14 14 of PATIENT TEACHING 9.1 For inpatients: Reinforce to patient to notify nurse if pain especially of shoulder of neck, edema, unusual sensations, or redness at insertion site Apply digital pressure if bleeding from insertion site and call nurse Dressing must stay dry and intact 9.2 For outpatients: Do not allow dressing to become wet Notify physician if any pain, edema or redness occurs to exit site, or if arm, chest or neck pain is experienced on PICC side What to do in case of emergency (eg. short of breath) 9.3 Immediately after insertion apply warm compresses for hours intermittently to upper arm with catheter. 9.4 No blood work or blood pressure to arm with PICC. 9.5 Avoid excessive movement to arm with PICC. NO weightlifting or vigorous arm exercises. Normal daily activities are acceptable. 9.6 Avoid tight fitting sleeves that may constrict arm. 9.7 Scissors or clamps should not be used to remove dressings or around IV site/tubing. 9.8 Avoid any pressure on inner surface area or axilla of cannulated arm. If using crutches, do not press under arm with catheter DOCUMENTATION 10.1 Patient Care Record Record * integrity of site * complications of catheter * status of infusion * dressing changes, observation of insertion site, sutures (if applicable) 10.2 Infusion Therapy Record * volume and type of solution * initiation and discontinuation of therapy 10.3 Medication Administration Record * locking solution 10.4 Kardex if applicable * dates of planned equipment changes;

15 15 of 21 i.e. dressing change q7 days (eg. Oct. 9, 16, 23) Injection cap changes q96 hours (Oct. 9, 13, 17) 11.0 REMOVAL OF PICC 11.1 Removal of PICCs with malpositioned tip location should be considered PICCs may be removed by physician/np; or RN staff who have been observed by a clinical educator, manager, or designate and have successfully completed the Performance Criteria Checklist for PICC Removal may independently remove PICC lines 11.3 An order is required to remove a PICC. Ensure all IV medications/ solutions are discontinued by the prescriber, or that alternate IV access has been established The nurse removing the catheter should be prepared to initiate emergency measures as needed. Complications of removal include, but are not limited to: Air embolism Catheter embolism Pulmonary embolism Excessive bleeding Resistance to removal Equipment protective gloves and mask petroleum impregnated gauze hydrocolloid dressing Sterile outer dressing sterile gauze chlorhexidine2% with 70% isopropyl alcohol swab. Sterile scissors, gloves and container for C&S (if clinically indicated) Sterile scissors for SecurAcath removal 11.7 PROCEDURE Check chart for order Perform hand hygiene. Assemble equipment. Don mask. Don clean gloves and use hospital disinfectant to clean over-bed table or procedure table prior to opening sterile supplies. Remove gloves. Perform hand hygiene Verify patient identity using two identifiers, and explains procedure to patient. NURSING TIP: Venospasm is often the cause of difficult PICC removal. The following may prevent venospasm: decrease fear by teaching patient that removal will not hurt make sure patient is comfortable and relaxed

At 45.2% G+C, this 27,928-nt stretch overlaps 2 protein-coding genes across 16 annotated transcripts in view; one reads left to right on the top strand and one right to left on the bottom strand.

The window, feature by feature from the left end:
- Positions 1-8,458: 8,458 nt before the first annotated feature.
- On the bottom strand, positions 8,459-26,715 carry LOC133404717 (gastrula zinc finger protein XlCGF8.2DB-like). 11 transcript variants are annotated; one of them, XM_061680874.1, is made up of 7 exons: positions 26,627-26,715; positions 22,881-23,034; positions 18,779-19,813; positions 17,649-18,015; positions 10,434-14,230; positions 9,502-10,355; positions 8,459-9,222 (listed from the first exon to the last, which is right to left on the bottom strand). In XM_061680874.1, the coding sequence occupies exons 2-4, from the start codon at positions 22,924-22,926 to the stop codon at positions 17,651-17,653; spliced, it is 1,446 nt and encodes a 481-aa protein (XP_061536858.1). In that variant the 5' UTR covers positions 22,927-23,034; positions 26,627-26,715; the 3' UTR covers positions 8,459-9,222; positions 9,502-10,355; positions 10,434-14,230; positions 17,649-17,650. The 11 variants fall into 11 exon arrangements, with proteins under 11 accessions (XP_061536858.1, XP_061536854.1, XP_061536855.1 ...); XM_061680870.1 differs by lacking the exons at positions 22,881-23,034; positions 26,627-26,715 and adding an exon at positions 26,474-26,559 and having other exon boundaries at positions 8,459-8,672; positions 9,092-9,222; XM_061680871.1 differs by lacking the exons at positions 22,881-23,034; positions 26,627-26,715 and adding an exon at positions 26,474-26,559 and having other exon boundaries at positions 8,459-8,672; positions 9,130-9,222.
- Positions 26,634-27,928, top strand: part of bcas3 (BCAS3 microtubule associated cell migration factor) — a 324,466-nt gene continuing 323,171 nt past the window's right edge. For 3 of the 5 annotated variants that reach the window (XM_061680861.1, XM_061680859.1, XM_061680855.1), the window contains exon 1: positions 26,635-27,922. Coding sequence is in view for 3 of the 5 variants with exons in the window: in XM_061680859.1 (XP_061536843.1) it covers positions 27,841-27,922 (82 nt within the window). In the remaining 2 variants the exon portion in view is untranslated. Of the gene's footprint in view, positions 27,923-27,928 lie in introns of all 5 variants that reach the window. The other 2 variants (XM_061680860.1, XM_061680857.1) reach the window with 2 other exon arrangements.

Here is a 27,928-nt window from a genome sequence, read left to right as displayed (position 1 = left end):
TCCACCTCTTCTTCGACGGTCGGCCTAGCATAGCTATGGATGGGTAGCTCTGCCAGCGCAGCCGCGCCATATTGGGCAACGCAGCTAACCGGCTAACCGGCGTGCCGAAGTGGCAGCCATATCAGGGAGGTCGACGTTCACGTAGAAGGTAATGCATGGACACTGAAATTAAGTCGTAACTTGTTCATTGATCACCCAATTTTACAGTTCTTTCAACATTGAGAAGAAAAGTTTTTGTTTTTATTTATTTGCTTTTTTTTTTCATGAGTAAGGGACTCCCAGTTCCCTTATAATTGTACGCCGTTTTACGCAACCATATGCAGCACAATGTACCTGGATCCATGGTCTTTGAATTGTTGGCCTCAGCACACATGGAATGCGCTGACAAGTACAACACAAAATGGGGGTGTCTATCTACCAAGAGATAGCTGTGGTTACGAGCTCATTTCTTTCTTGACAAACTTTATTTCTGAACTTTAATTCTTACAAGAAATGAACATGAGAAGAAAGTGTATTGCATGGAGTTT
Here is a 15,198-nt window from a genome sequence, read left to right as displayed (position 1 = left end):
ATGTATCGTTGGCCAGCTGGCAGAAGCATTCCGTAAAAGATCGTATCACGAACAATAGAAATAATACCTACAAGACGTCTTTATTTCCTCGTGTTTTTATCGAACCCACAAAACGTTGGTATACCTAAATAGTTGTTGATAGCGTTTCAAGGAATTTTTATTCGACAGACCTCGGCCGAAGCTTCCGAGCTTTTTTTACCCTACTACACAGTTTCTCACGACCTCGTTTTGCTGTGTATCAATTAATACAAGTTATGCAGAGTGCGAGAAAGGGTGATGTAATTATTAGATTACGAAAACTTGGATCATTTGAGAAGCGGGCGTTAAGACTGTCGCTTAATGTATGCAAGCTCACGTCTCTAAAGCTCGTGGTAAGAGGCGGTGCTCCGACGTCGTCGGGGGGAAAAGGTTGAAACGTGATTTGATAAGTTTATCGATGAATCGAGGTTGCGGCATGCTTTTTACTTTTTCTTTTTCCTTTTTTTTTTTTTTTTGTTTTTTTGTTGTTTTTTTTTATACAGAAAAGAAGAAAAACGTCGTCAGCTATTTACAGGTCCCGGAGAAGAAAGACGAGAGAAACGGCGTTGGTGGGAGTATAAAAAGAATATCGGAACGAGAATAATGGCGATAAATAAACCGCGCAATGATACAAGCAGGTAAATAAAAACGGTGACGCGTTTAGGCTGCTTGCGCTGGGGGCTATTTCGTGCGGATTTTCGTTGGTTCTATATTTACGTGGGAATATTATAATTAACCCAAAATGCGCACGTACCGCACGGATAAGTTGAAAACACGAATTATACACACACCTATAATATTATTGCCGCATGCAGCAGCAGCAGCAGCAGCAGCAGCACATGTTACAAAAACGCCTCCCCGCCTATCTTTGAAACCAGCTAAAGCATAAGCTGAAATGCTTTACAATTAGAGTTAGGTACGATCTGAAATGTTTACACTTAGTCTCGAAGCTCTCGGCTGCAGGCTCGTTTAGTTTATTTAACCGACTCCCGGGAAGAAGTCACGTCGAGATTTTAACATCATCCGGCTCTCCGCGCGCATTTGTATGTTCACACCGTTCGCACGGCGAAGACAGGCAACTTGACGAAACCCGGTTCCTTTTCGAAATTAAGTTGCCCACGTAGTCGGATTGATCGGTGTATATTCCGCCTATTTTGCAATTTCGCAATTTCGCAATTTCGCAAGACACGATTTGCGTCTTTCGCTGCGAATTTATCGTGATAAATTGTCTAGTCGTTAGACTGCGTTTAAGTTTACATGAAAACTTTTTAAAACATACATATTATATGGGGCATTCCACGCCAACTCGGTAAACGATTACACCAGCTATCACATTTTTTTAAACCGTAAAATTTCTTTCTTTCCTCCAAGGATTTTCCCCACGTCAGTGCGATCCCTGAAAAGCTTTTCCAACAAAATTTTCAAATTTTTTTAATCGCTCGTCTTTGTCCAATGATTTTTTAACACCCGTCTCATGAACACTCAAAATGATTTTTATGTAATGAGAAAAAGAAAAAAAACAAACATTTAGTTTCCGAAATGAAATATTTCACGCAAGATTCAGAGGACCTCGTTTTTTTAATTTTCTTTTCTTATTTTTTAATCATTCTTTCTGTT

16 16 of 21 apply a warm blanket or compress to the upper extremity encourage the patient to drink warm liquids avoid excessive manipulation of PICC Place patient in supine or seated position. Position patient arm abducted at a angle and the exit site below the level of the heart Perform hand hygiene. Aseptically open equipment. Don clean gloves. NURSING ALERT: Precautions should be taken to prevent air embolism when a PICC is removed. Do not leave open to air post removal Remove dressing as per section Inspect exit site. NURSING ALERT: If purulent drainage at exit site, obtain swab for C&S from exit site. If purulent drainage is noted at exit site or systemic infection is suspected, following removal, cut approximately 5 cm of catheter tip with sterile scissors, while not allowing PICC tip to touch skin or unsterile equipment. Place tip in sterile container and send to lab for C&S Remove securement device from exit site. Exception: PICC must be removed prior to SecurAcath removal. Follow manufacturer s direction for removal of SecurAcath at Cleanse exit site with chlorhexidine swabstick Beginning at the exit site, pull slowly until catheter is removed. Do not apply pressure to exit site during removal. Using gentle and even pressure, slowly pull the catheter out, keeping the catheter parallel to the skin and re-grasping catheter at exit site as the catheter is removed.. Do not use force or apply tension. NEVER stretch the catheter. If slight resistance is felt, pause to allow the vein to relax before continuing. If firm resistance is encountered STOP. NURSING ALERT: A PICC may resist removal because of venous spasm, vasoconstriction, phlebitis, valve inflammation, or thrombosis. To reduce the risk of catheter breakage and/or embolism, if firm resistance is encountered during catheter removal: Release the catheter; cover the exit site with a temporary sterile dressing. Try relaxation/distraction techniques with patient. Apply a warm moist compress to exit site and upper arm for 30 minutes. Have